So you would give work to 3 out of 50 patent attorneys. That’s 3% of the attorneys you know. Then you hire away the talented ones (like other companies), thereby reducing that 3% to a lower number. Now here is the kicker…. “The talent level in patent prosecution has become startlingly bad over the past 5 to 7 years.” Well pay less, promote less, work harder and people notice other options. Talent level has dropped because talent has left prosecution in droves ever since the rates/fees have dropped and the workload has increased. They now do IPRs to destroy your patents. Ironic isn’t it?”

    Your 3% is actually 6%, but yes, that’s right. There are still good ones around, but they’re harder to find.

    “Requesting yearly rate/flat fee increases that *outpace* inflation is outrageous. A patent prosecutor’s ability plateaus at about year 6 or 7. That is, that person has reached her max efficiency and effectiveness at that stage.

    The pay is not related to the rate of inflation but to competition for good lawyers.
    When we have 6% (using your numbers and this is rapidly diminishing) of talented lawyers, and they have other opportunities, now you got competition in a real transparent market. Associates are not dumb, they compare salaries and pick the highest knowing the party will end soon. In life sciences, clients want PhDs, I know that’s where I work. A PhD takes years think 7 to 10, don’t include postdoc years. Law school costs 150k to 200k (you did want talent), so talent has to pay student loans. Now competition is intense and the rewards are diminishing.

    The track to partnership is longer, longer, and longer, and once their you must recruit a book of business to survive. Once it took around 5 years (well before my time) now it’s more to 12 (ask Finnegan), and patent prosecutors are rarely promoted to partner even in boutiques because it’s not as profitable. Naturally most leave and start their smaller boutiques. Not in Topeka…

    Boutiques start with former large firm people, Topeka does not have that. Also, you need access to clients because you have to recruit them. So boutiques are at the outskirts or in big cities. You need a critical mass to start a firm with specialty people, patent prosecution is highly specialized. We all understand the lower overhead, the virtual docketing and admin systems, those are already widely used. No one has libraries (or librarians), docketing departments, copying services, and much has been pushed onto paralegals (secretaries have been long gone) or attorneys (cutting into time further). I think we are reaching a breaking point.”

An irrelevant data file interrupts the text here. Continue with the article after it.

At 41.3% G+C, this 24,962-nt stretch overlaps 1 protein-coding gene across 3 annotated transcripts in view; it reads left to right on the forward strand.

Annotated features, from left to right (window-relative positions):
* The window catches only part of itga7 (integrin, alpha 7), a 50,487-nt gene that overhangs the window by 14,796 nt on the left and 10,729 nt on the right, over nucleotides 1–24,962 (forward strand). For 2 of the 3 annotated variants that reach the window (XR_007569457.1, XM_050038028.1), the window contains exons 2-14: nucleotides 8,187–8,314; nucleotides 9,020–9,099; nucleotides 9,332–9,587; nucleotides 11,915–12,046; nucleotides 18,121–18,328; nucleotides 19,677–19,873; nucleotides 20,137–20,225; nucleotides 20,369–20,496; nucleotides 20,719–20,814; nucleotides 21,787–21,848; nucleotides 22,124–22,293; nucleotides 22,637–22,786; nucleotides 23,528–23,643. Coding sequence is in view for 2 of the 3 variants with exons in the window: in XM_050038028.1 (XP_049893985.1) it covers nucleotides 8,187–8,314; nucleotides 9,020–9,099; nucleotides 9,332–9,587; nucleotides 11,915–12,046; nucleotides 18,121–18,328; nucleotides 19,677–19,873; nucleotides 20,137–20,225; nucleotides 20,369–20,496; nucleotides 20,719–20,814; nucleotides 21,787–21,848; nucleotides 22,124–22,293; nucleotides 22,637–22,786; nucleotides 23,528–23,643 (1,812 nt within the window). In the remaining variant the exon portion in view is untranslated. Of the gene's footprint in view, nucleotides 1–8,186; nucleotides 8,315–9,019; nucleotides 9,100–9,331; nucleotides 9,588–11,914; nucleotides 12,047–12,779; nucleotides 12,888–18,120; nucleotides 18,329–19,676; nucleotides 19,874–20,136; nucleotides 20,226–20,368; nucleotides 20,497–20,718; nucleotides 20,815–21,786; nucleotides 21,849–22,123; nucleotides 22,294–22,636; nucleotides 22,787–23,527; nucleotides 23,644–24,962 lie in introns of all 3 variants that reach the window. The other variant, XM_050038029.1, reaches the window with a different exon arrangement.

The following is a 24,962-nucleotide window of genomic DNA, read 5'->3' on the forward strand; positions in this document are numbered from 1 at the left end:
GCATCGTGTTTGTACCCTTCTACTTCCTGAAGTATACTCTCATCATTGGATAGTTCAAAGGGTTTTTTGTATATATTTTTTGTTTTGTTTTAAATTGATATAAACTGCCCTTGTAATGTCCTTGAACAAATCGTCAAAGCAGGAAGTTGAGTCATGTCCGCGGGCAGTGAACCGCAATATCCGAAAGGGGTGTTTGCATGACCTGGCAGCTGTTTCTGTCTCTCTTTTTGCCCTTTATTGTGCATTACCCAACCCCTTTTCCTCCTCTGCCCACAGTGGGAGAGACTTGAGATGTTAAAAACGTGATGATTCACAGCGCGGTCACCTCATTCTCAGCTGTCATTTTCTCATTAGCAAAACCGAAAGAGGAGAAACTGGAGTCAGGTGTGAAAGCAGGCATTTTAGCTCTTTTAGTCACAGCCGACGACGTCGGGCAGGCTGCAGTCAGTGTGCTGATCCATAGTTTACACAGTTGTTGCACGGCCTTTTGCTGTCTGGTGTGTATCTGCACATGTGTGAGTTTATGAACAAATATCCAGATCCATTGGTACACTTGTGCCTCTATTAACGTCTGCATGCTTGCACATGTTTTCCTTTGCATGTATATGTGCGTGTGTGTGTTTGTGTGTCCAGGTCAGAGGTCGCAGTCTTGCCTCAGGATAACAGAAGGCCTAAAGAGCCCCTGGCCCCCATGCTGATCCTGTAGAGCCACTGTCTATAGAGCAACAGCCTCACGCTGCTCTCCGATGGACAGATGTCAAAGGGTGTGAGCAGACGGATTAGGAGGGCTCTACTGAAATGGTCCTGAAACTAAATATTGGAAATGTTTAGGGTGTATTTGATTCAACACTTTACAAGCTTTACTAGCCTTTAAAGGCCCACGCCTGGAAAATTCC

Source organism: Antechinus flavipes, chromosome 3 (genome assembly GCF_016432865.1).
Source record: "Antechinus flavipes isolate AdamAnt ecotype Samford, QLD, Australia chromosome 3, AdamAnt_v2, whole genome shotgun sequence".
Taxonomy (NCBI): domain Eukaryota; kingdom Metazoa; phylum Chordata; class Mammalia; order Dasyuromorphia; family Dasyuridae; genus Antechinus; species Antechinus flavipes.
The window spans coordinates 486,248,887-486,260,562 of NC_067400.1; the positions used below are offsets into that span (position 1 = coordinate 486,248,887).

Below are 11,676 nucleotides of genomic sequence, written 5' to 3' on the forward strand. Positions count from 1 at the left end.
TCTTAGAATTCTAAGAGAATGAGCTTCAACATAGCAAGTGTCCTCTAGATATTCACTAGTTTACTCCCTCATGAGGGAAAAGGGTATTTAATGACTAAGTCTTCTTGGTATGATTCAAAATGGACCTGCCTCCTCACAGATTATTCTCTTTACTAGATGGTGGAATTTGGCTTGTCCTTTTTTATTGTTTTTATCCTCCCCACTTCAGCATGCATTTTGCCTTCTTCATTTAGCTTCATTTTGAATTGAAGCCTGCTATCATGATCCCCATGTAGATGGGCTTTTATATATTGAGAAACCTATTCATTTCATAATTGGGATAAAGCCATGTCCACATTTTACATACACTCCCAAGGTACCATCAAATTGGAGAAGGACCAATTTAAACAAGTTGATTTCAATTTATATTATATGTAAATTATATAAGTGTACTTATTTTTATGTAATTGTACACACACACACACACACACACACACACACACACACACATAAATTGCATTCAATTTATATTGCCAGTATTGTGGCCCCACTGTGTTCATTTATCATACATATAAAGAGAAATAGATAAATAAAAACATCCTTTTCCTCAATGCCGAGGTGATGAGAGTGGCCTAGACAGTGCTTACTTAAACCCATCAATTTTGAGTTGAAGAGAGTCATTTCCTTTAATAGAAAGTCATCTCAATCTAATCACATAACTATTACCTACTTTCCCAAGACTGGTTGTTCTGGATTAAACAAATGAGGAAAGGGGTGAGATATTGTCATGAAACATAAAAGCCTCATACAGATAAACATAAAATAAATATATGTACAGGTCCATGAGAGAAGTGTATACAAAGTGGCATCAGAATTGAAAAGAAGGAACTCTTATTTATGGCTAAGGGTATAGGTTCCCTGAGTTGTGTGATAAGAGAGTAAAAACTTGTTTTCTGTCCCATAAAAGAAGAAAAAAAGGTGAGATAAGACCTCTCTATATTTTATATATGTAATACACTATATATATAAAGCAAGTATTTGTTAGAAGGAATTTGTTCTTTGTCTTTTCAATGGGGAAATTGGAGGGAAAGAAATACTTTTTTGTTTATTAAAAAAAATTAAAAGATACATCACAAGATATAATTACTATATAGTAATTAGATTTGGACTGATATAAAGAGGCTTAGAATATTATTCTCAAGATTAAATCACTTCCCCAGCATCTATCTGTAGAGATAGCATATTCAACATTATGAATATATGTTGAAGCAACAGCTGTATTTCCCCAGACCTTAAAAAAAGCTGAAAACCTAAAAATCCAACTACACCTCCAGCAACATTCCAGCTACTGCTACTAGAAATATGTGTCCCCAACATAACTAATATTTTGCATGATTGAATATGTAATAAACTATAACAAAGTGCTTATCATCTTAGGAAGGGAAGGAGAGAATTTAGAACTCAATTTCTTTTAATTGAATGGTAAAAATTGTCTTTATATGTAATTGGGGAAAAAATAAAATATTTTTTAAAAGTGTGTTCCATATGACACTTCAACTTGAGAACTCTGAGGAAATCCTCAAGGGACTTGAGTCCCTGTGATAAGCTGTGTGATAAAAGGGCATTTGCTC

I could go on and on, but I won’t. I know you’re glad I stopped. But one last point.

    I’ve read on this blog how people complain about paying for patents and that getting patents is expensive. Now the courts (Supreme and Fed Cir) have made the patents valueless. So naturally people want to pay less for items of little or no value (whether real or perceived). Why are surprised fewer attorneys want to work in this field?

    So essentially companies should pay more to outside counsel so they can pay more to law students so more talent goes to law school?

    Nah. Figure out how to attract and retain talent yourselves. Have the equity partners take a $50K pay cut and use it to attract talent.

  35. Tesia Thomas May 31, 2018 12:40 pm

    Gene, but it is and to call yourself an A-level Attorney when you produce less than A-level work product is inconsistent.

    An A-level firm is judged by its work product. If you’re producing anything less then you’re not an A-level firm. You’re a finicky firm. Your level changes like the weather.

    If you’re a firm that needs 10k to do your very best 100% and you accept 5k to do 50% then your rating effectively becomes 75%. That’s not A-level

  36. Tesia Thomas May 31, 2018 12:43 pm

    Gene,
    No. A business with integrity would ‘no quote.’

    If you sell high end fashion but customers complain about paying $200 for socks then you tell them to go to a low end designer.
    If you stooped to produce $2 socks for them then you’re no longer high fashion and your integrity is in question.

  37. Tesia Thomas May 31, 2018 12:57 pm

    What you’re describing is a high end fashion line advertising $200 cashmere socks and keeping low end $2 polyester socks on hand for low paying customers.

    It means attorneys are desperate for any business but make amends begrudgingly for not getting the income they want from clients.

    “I’m an A-level attorney but I’ll take your C-level case because I need billable hours. I don’t care what the inconsistency does for my brand. I want money.”

  38. Tesia Thomas May 31, 2018 1:01 pm